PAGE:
All Eyes on the Polls

As the US election reaches the final stretch, Professor Alana Moceri explains how polls work in practice, analyzes the impact of the electoral system on results, and assesses whether predictive models can help forecast the outcome of the election.

Now that both the Democrats and the Republicans have held their conventions and the debates have come and gone, the US campaign for president is in the last stretch.  This is exciting news for those of us who love to follow the polling, because now it really means something.

That said, it’s critical to note that the polls aren’t crystal balls, but snapshots of what is happening at the time the data is gathered. Upward, downward, or stable trends can help us understand how the news, campaign events, and other happenings might influence public opinion. However, polls are not predictive, regardless of what many news articles might lead you to believe.

It’s hard to blame journalists and editors for ginning up the so-called horse race of the polls — they are exciting and even a bit sexy! But too many journalists who report on the polls do so without much or any training in quantitative methodology and tend to use meaningless terms such as “statistical tie,” terms that drive political scientists up a wall. Also, not all polls are created equal; some are more reliable than others. Like most things in politics and international relations, it’s complicated and often the media doesn’t have the time nor the fortitude to detail the nuances.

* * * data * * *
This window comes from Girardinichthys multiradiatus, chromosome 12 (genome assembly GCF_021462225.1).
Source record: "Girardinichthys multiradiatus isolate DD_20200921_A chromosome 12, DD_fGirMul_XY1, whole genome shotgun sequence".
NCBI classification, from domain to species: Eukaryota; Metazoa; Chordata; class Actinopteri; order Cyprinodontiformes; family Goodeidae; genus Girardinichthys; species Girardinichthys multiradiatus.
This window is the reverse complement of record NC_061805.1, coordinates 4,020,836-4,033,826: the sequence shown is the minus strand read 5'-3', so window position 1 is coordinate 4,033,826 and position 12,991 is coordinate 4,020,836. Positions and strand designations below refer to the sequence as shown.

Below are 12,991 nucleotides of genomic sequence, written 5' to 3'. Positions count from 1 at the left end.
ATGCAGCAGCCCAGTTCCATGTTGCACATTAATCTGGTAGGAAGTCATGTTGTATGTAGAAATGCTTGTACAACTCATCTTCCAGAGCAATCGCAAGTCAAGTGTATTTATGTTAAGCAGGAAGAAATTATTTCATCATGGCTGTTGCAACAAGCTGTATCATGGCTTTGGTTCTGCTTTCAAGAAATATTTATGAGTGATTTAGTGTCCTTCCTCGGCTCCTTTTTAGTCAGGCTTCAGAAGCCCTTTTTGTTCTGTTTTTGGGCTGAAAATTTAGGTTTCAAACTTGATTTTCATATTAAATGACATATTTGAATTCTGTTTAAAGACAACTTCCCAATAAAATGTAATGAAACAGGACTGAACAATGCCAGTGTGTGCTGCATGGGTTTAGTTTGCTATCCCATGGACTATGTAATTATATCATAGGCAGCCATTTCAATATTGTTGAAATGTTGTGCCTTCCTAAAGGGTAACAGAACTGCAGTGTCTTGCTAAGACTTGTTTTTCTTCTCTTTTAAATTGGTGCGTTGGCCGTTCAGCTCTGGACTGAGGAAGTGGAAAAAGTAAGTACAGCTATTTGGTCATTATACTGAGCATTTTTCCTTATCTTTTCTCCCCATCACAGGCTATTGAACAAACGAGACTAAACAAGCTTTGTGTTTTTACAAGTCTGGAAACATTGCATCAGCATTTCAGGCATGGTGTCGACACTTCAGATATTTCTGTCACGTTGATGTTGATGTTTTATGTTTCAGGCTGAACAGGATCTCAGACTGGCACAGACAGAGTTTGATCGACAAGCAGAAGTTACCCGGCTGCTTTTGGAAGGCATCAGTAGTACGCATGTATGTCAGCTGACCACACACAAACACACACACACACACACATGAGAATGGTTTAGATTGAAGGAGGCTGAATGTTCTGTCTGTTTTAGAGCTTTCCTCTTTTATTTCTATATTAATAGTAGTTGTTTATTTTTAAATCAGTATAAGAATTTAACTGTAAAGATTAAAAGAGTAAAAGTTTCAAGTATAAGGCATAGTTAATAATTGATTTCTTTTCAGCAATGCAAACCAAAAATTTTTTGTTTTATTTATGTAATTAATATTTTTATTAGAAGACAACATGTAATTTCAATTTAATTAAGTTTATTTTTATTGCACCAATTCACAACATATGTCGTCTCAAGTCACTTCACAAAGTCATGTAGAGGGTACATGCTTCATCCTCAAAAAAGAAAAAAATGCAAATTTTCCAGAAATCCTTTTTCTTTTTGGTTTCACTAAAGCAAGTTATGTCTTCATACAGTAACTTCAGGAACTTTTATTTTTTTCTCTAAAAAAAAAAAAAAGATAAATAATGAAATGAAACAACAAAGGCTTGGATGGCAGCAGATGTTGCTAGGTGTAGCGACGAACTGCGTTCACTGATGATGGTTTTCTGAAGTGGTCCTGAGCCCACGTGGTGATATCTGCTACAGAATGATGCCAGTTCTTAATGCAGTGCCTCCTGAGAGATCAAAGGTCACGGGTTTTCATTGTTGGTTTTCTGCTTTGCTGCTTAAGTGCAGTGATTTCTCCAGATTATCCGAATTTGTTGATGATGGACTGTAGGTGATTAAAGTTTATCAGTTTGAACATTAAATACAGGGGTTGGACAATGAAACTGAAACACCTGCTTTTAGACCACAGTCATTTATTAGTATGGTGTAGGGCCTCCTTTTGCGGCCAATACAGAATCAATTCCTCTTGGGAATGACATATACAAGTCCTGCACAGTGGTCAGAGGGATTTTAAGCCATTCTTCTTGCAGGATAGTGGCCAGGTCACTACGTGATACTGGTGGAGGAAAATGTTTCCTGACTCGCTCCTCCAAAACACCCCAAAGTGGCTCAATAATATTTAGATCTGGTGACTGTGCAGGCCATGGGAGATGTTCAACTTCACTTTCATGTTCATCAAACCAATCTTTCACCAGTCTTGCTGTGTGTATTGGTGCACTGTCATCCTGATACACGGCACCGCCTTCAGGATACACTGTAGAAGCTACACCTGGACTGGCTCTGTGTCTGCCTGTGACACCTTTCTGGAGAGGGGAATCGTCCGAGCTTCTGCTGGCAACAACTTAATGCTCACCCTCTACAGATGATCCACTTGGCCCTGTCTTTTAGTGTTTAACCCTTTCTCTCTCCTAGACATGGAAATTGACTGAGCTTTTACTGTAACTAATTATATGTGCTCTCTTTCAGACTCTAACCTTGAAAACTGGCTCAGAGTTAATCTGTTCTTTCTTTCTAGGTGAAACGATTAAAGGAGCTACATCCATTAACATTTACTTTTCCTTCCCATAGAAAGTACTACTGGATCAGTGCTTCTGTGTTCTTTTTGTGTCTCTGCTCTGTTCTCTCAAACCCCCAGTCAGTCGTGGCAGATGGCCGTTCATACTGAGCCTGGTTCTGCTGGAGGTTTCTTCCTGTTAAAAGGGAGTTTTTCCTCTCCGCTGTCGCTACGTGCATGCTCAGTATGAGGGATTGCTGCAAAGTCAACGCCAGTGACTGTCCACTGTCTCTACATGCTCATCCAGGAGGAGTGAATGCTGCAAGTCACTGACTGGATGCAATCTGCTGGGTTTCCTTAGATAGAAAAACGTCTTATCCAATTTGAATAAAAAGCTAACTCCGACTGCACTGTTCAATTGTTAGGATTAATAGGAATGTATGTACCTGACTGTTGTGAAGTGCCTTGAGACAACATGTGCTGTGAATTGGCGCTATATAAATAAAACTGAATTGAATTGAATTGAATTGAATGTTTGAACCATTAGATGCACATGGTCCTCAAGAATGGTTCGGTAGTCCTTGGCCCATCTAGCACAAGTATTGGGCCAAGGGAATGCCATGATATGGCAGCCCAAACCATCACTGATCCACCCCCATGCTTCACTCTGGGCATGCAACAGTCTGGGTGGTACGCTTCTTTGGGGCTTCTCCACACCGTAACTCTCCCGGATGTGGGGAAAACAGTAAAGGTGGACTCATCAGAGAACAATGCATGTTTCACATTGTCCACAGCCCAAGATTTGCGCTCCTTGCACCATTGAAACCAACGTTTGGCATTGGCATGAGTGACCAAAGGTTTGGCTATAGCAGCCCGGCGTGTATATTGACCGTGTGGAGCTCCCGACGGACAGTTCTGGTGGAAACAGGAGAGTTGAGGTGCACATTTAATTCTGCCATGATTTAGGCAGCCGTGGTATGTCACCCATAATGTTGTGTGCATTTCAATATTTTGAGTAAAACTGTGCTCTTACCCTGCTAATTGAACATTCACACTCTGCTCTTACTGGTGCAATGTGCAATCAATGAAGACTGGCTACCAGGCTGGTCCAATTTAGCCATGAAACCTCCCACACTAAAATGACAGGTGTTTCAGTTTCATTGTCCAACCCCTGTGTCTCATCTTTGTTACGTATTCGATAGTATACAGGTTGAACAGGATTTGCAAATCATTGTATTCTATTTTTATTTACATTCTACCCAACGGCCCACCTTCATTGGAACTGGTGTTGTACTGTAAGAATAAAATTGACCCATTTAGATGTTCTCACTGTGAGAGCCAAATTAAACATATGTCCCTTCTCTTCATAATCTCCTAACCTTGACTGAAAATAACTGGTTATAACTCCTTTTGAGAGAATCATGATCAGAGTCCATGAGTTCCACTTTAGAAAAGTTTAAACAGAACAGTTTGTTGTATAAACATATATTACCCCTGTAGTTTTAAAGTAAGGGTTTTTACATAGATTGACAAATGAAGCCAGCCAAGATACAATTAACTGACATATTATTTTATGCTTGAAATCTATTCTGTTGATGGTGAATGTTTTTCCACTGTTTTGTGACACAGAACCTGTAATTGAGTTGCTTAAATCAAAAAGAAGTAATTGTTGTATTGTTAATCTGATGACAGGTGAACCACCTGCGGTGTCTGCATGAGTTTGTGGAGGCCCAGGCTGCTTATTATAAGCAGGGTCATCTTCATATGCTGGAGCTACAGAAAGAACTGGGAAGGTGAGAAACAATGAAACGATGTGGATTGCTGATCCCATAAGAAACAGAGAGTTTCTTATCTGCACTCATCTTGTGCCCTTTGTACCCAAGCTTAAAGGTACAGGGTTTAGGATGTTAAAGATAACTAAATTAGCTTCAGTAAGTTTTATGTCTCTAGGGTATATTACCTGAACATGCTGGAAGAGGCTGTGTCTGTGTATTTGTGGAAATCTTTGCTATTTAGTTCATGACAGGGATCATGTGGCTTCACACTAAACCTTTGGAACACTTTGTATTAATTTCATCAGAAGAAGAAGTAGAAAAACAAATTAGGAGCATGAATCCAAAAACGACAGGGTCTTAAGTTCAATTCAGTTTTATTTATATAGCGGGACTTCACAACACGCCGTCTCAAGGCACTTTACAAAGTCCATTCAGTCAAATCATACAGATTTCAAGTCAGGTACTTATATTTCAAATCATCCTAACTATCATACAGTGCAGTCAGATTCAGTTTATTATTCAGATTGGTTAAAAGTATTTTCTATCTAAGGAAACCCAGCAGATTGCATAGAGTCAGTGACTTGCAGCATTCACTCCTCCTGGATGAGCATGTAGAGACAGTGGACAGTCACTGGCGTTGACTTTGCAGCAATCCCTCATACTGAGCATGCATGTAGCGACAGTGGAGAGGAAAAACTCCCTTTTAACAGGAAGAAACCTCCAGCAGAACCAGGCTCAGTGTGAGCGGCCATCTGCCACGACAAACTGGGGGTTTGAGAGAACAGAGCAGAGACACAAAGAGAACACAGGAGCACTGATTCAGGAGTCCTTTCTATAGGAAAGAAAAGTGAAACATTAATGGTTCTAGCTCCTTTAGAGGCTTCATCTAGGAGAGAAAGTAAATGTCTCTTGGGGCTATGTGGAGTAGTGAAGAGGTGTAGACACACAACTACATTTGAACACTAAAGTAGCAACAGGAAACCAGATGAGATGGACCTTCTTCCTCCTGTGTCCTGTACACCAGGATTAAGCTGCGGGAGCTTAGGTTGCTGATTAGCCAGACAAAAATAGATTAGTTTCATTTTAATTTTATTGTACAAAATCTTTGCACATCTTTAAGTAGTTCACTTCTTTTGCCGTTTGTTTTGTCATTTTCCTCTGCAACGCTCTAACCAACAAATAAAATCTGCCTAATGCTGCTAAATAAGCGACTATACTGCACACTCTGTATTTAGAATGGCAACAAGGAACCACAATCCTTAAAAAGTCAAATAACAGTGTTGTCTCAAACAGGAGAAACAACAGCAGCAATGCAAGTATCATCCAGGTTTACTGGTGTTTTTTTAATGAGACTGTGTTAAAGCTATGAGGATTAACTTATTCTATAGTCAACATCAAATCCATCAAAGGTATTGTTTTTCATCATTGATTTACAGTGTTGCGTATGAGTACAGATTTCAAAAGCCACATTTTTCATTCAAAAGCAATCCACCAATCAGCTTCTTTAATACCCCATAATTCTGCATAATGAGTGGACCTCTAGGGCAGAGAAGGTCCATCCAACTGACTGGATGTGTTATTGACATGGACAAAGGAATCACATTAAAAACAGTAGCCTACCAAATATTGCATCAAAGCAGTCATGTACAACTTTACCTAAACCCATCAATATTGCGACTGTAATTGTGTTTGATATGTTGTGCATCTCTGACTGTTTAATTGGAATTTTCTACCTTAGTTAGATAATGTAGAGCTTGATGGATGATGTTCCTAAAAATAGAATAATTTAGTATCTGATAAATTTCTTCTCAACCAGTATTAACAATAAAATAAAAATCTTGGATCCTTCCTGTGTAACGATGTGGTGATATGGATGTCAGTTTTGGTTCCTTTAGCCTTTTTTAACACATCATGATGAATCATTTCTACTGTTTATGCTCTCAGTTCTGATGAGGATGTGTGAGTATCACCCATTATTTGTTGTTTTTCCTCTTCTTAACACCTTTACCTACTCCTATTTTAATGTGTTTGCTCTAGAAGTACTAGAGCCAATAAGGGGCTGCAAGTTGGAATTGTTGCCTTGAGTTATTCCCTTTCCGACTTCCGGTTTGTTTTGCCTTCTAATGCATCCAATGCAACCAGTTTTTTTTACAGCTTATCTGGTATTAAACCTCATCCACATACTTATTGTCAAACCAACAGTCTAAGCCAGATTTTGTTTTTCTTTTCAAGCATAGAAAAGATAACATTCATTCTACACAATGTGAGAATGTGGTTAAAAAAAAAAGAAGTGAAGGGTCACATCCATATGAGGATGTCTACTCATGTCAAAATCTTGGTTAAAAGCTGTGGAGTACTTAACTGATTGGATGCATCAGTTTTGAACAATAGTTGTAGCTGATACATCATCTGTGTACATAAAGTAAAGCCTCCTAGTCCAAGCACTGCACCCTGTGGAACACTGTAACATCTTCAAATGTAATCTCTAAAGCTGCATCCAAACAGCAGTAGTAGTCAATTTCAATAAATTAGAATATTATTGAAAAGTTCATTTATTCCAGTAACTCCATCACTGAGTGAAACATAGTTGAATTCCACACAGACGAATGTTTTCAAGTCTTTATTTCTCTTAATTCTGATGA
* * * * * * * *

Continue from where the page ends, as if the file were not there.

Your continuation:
Thus, I will attempt to clarify U.S. presidential polling, with a few questions and answers:

Why is there both national and state-by-state polling?

National polls are considered important because it has always been — and continues to be — very difficult to win the electoral college without the national popular vote. Yes, there have been two such elections, in fact, in very recent memory (2000 and 2016) so we know that it is not impossible. This is why state-level polling is much more precise in terms of getting an idea as to where things might go on November 3. The problem is that not all states are conducting the same type or amount of polling, so a national picture is difficult to obtain.

How does the electoral system impact polling and the election results?